Father petitions NHS to fund kidney drug for son


A father’s petition calling on the National Health Service to fund a drug to treat his son, who has a rare life-threatening kidney disease, has attracted more than 300,000 signatures.

Nicholas Jones, of Chester, said his 15 year-old son, Matty (pictured), has the very rare and life-threatening condition, Dense Deposit Disease (DDD).

Patients are increasingly taking to online petitions, backed by social media, to campaign for treatments to be made available.

In March, the government rejected a call for the meningitis B vaccine to be made available to all children. Last year, thousands of patients signed a petition calling on Roche to drop the price of a breast cancer drug.

Jones said in the petition that the disease is slowing destroying Matty’s kidneys and conventional therapies such as steroids have no effect.

He added that there is no recommended treatment available on the NHS.

It looks like his kidneys will fail and he will need a transplant – but Alexion’s Soliris (eculizumab) could stop his deterioration in an off-label use.

In its licensed use in Haemolytic Uraemic Syndrome, Soliris costs around £340,000 per year.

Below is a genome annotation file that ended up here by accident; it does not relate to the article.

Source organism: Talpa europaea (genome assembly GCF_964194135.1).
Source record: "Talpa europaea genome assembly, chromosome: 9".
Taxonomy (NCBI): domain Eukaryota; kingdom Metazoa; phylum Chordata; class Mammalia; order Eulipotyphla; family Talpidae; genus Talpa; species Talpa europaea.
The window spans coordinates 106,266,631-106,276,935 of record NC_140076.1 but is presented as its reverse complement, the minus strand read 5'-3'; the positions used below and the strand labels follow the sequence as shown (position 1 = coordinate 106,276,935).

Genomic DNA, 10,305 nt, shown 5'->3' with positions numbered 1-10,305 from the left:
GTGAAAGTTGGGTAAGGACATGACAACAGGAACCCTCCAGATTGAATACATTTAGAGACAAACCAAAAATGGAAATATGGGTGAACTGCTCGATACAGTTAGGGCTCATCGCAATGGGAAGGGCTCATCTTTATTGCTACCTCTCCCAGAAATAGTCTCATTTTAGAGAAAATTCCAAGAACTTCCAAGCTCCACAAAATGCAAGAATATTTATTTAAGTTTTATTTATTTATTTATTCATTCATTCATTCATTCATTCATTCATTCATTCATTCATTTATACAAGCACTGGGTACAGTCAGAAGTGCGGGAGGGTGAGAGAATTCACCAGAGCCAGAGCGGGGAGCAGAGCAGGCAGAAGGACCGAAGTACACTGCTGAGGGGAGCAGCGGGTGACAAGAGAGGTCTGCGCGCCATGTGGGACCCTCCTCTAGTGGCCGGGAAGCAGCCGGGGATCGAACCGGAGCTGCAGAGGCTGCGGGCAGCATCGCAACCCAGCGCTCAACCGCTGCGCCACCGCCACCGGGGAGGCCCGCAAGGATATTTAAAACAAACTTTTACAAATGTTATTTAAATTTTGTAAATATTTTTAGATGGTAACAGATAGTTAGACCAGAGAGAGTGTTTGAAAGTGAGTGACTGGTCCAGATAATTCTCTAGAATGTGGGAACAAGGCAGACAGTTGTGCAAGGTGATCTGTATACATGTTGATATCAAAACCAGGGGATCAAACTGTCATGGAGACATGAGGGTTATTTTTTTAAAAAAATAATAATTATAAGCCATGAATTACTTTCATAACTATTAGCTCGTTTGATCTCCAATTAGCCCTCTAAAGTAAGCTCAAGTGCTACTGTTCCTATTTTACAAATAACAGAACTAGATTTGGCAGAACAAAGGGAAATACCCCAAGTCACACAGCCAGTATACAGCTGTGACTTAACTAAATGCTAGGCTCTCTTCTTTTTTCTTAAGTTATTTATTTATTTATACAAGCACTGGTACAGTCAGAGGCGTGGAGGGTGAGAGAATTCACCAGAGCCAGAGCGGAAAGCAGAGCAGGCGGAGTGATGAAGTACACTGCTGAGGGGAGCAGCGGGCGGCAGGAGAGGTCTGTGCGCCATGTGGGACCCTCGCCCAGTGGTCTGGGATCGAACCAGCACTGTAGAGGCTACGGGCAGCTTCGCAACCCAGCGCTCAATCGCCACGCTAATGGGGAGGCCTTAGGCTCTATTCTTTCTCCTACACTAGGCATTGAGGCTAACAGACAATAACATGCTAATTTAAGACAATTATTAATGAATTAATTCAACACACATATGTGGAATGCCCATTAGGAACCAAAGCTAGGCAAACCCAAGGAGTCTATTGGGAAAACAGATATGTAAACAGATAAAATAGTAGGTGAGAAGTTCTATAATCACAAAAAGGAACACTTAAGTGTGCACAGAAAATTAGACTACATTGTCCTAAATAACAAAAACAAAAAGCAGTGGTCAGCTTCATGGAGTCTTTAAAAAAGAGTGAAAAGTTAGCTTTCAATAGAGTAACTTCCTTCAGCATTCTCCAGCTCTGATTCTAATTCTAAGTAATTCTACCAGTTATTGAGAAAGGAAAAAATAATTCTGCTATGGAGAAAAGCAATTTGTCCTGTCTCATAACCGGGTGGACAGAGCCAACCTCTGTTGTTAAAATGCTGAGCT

Jones is calling for the NHS to pay for the drug in an Individual Funding Request (IFR) – but unfortunately the process requires that patients are clinically exceptional, said Jones.

He added that the assessment of that definition is made by a screening team without the right for clinicians to appeal and “not subject to any external scrutiny or accountability.”

There are no clinical trials as the disease is too rare, but case study evidence suggests Soliris could be used to treat Matty, according to the petition.

“So because there are a handful of DDD patients they are all effectively banned from using the IFR route," Jones said.

Patients in Scotland and other patients in Europe are being treated for DDD with Soliris. Insurance companies in the US are funding the drug for DDD, Jones added.

NHS England said IFR decisions can be appealed as clinicians can resubmit applications with additional evidence, or if the situation becomes clinically critically urgent.

No such review has been made in this case.

Kidney transplants can still be successful for patients with DDD, NHS England said.

An NHS England spokesperson added: "These are incredibly difficult situations, and we have every sympathy with all patients with rare diseases for which no reliable treatment exists.

“Decisions on highly expensive treatments for rare diseases are taken on the advice of clinical experts who evaluate the best available evidence. Unfortunately there isn’t yet any reliable evidence that eculizumab is a safe or effective treatment for patients with this condition.”

NICE has also published an evidence review of Soliris as a treatment for DDD, but this is not guidance and does not affect funding decisions.

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Photo: Nicholas Jones/change.org